Mabel could not remember the last time she caught such a flicker.

She gathered Jack's work shirts and sat down to mend. She tried not to look out the window. If only it would snow. Maybe that white would soften the bleak lines. Perhaps it could catch some bit of light and mirror it back into her eyes.

But all afternoon the clouds remained high and thin, the wind ripped dead leaves from the tree branches, and daylight guttered like a candle. Mabel thought of the terrible cold that would trap her alone in the cabin, and her breathing turned shallow and rapid. She stood to pace the floor. She silently repeated to herself, "I cannot do this. I cannot do this."

There were guns in the house, and she had thought of them before. The hunting rifle beside the bookshelf, the shotgun over the doorway, and a revolver that Jack kept in the top drawer of the bureau. She had never fired them, but that wasn't what kept her. It was the violence and unseemly gore of such an act, and the blame that would inevitably come in its wake. People would say she was weak in mind or spirit, or Jack was a poor husband. And what of Jack? What shame and anger would he harbor?

The river, though—that was something different. Not a soul to blame, not even her own. It would be an unfortunate misstep. People would say, if only she had known the ice wouldn't hold her. If only she'd known its dangers.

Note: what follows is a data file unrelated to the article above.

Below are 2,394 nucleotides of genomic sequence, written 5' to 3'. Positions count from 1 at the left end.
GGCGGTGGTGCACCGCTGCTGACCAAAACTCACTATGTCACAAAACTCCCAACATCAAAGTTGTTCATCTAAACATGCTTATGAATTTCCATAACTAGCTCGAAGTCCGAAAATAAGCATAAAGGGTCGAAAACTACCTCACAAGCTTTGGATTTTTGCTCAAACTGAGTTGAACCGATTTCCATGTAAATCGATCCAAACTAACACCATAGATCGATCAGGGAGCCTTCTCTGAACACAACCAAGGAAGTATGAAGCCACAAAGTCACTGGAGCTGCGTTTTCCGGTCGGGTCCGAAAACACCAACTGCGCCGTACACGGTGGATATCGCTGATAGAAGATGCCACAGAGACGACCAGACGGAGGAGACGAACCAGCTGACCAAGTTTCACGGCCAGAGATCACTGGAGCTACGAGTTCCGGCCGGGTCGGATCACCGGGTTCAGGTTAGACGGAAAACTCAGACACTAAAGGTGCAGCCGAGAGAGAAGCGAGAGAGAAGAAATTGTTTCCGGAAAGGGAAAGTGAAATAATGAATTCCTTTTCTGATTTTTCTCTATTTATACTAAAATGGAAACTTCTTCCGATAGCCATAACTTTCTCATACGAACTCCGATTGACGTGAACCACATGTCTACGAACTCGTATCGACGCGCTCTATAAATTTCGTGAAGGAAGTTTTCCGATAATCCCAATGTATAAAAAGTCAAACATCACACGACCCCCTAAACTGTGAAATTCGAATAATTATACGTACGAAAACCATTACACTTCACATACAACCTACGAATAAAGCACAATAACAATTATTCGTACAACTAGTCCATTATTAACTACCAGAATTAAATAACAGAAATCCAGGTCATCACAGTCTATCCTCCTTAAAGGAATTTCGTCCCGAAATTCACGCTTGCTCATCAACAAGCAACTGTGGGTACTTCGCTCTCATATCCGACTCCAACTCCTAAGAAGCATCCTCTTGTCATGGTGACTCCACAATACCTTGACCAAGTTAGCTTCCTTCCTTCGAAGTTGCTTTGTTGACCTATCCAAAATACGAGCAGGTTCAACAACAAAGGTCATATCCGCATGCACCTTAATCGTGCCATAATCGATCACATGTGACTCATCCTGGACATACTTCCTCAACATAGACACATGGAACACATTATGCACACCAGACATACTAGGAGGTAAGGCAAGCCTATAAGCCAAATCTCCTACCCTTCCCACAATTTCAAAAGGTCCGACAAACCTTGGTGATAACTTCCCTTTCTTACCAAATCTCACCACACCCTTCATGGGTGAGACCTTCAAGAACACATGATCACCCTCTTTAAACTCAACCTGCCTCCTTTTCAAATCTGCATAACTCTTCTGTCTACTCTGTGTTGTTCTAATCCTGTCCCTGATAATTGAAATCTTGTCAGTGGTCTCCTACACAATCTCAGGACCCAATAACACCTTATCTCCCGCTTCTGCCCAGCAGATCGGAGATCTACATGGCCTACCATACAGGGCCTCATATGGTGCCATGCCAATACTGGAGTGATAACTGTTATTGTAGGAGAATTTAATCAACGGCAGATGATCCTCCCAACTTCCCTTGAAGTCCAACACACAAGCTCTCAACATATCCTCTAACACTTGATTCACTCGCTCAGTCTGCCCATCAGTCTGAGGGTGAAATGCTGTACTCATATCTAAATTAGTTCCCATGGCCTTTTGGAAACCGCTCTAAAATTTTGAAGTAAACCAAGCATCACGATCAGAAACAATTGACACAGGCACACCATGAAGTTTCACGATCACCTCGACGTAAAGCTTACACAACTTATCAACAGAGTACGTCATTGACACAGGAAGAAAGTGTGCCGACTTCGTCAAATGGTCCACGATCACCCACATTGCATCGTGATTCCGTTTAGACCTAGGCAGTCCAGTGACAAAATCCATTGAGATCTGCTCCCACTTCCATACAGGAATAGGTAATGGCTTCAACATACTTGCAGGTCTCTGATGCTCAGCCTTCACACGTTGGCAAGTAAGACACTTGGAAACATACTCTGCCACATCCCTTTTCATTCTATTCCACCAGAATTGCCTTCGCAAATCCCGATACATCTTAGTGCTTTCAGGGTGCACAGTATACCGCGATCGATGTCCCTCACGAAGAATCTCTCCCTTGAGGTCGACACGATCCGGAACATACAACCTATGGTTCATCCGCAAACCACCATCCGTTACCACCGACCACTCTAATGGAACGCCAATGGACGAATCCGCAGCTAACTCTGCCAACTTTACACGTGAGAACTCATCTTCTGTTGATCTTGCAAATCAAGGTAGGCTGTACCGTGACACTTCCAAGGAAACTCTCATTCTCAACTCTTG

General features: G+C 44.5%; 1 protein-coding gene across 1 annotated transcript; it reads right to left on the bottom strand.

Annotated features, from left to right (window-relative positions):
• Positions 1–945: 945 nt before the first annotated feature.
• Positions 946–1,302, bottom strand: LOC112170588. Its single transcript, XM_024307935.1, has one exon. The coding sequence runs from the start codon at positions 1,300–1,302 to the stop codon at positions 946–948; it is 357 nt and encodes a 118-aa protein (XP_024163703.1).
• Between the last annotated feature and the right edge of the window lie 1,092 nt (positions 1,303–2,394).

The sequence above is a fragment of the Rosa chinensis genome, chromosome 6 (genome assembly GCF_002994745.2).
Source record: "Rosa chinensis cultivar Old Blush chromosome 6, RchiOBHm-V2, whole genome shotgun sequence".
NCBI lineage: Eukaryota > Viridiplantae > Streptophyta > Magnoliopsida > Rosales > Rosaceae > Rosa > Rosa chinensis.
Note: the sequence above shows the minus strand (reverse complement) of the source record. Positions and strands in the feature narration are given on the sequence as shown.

Afternoon descended into dusk, and Mabel left the window to light an oil lamp on the table, as if she was going to prepare dinner and wait for Jack's return, as if this day would end like any other, but in her mind she was already following the trail through the woods to the Wolverine River. The lamp burned as she laced her leather boots, put her winter coat on over her housedress, and stepped outside. Her hands and head were bare to the wind.

As she strode through the naked trees, she was both exhilarated and numb, chilled by the clarity of her purpose. She did not think of what she left behind, but only of this moment in a sort of black-and-white precision. The hard clunk of her boot soles on the frozen ground. The icy breeze in her hair. Her expansive breaths. She was strangely powerful and sure.